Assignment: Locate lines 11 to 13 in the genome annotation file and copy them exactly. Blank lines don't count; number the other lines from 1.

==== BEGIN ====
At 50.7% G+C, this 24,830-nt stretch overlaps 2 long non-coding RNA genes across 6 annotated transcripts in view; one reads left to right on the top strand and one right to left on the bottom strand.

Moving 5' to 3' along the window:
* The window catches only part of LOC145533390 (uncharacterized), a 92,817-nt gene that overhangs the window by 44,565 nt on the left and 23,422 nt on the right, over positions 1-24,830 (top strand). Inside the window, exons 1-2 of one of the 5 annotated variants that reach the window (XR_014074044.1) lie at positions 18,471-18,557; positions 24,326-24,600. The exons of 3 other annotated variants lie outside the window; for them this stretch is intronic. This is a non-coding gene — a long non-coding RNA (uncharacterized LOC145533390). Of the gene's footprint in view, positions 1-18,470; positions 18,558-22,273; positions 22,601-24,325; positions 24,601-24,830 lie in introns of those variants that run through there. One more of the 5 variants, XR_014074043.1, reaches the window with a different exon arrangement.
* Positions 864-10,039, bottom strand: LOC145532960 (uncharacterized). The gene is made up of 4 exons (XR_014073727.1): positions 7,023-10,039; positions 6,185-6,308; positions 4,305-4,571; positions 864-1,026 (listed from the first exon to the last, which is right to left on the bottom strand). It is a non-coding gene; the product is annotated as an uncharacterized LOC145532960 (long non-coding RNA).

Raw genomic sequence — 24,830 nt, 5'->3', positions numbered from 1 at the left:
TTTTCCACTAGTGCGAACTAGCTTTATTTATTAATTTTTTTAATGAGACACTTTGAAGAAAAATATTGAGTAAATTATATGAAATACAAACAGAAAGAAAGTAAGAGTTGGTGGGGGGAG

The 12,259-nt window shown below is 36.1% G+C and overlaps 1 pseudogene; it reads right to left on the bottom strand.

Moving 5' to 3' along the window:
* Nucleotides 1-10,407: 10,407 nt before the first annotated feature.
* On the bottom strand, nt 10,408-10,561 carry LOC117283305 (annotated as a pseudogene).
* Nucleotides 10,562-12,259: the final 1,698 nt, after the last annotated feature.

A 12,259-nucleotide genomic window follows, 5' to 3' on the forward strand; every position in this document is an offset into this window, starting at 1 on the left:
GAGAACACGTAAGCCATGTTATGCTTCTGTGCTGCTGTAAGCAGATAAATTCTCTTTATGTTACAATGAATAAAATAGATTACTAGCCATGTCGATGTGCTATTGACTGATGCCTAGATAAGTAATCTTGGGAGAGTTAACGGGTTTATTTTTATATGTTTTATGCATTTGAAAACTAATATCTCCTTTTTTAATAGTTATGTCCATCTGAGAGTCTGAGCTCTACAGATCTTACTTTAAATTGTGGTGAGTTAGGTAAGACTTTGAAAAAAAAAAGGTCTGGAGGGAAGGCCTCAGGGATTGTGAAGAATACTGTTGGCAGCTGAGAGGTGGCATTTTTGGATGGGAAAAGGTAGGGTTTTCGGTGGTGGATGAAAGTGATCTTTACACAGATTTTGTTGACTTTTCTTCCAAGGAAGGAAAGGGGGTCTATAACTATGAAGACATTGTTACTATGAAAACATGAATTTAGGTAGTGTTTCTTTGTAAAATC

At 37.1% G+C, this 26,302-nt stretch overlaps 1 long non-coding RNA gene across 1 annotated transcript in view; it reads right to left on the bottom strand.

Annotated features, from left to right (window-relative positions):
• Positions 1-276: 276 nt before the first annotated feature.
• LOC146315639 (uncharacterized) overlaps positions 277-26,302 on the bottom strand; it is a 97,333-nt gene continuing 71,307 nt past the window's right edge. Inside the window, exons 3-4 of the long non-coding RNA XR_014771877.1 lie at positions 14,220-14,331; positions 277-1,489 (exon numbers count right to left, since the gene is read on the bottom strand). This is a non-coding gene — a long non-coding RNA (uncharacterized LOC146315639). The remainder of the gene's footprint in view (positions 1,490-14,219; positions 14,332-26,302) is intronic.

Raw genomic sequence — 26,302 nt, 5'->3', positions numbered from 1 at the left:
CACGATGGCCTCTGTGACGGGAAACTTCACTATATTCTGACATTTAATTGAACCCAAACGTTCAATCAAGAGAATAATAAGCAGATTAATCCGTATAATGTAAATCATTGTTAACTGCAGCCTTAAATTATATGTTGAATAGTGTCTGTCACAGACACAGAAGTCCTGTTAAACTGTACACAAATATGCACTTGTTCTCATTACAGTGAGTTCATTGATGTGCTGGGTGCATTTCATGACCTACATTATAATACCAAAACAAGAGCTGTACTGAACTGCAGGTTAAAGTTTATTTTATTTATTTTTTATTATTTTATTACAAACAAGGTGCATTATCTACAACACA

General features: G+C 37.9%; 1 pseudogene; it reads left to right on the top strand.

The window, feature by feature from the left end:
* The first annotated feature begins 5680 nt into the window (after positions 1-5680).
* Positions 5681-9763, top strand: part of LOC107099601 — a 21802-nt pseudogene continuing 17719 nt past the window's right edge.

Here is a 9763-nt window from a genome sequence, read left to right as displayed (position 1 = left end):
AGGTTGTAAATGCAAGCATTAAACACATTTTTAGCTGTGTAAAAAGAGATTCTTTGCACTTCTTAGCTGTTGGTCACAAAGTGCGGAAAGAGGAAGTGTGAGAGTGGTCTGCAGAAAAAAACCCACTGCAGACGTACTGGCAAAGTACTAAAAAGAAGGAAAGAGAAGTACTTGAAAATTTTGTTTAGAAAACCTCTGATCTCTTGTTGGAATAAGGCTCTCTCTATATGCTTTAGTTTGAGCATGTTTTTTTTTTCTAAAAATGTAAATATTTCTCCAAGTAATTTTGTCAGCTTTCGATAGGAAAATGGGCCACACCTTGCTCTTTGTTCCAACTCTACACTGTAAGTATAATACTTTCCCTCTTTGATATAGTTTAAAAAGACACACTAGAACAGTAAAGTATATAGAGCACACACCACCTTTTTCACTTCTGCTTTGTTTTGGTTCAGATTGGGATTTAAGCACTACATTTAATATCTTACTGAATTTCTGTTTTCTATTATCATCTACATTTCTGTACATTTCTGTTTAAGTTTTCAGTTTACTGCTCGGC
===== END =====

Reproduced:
* Nucleotides 10,562-12,259: the final 1,698 nt, after the last annotated feature.

A 12,259-nucleotide genomic window follows, 5' to 3' on the forward strand; every position in this document is an offset into this window, starting at 1 on the left:
GAGAACACGTAAGCCATGTTATGCTTCTGTGCTGCTGTAAGCAGATAAATTCTCTTTATGTTACAATGAATAAAATAGATTACTAGCCATGTCGATGTGCTATTGACTGATGCCTAGATAAGTAATCTTGGGAGAGTTAACGGGTTTATTTTTATATGTTTTATGCATTTGAAAACTAATATCTCCTTTTTTAATAGTTATGTCCATCTGAGAGTCTGAGCTCTACAGATCTTACTTTAAATTGTGGTGAGTTAGGTAAGACTTTGAAAAAAAAAAGGTCTGGAGGGAAGGCCTCAGGGATTGTGAAGAATACTGTTGGCAGCTGAGAGGTGGCATTTTTGGATGGGAAAAGGTAGGGTTTTCGGTGGTGGATGAAAGTGATCTTTACACAGATTTTGTTGACTTTTCTTCCAAGGAAGGAAAGGGGGTCTATAACTATGAAGACATTGTTACTATGAAAACATGAATTTAGGTAGTGTTTCTTTGTAAAATC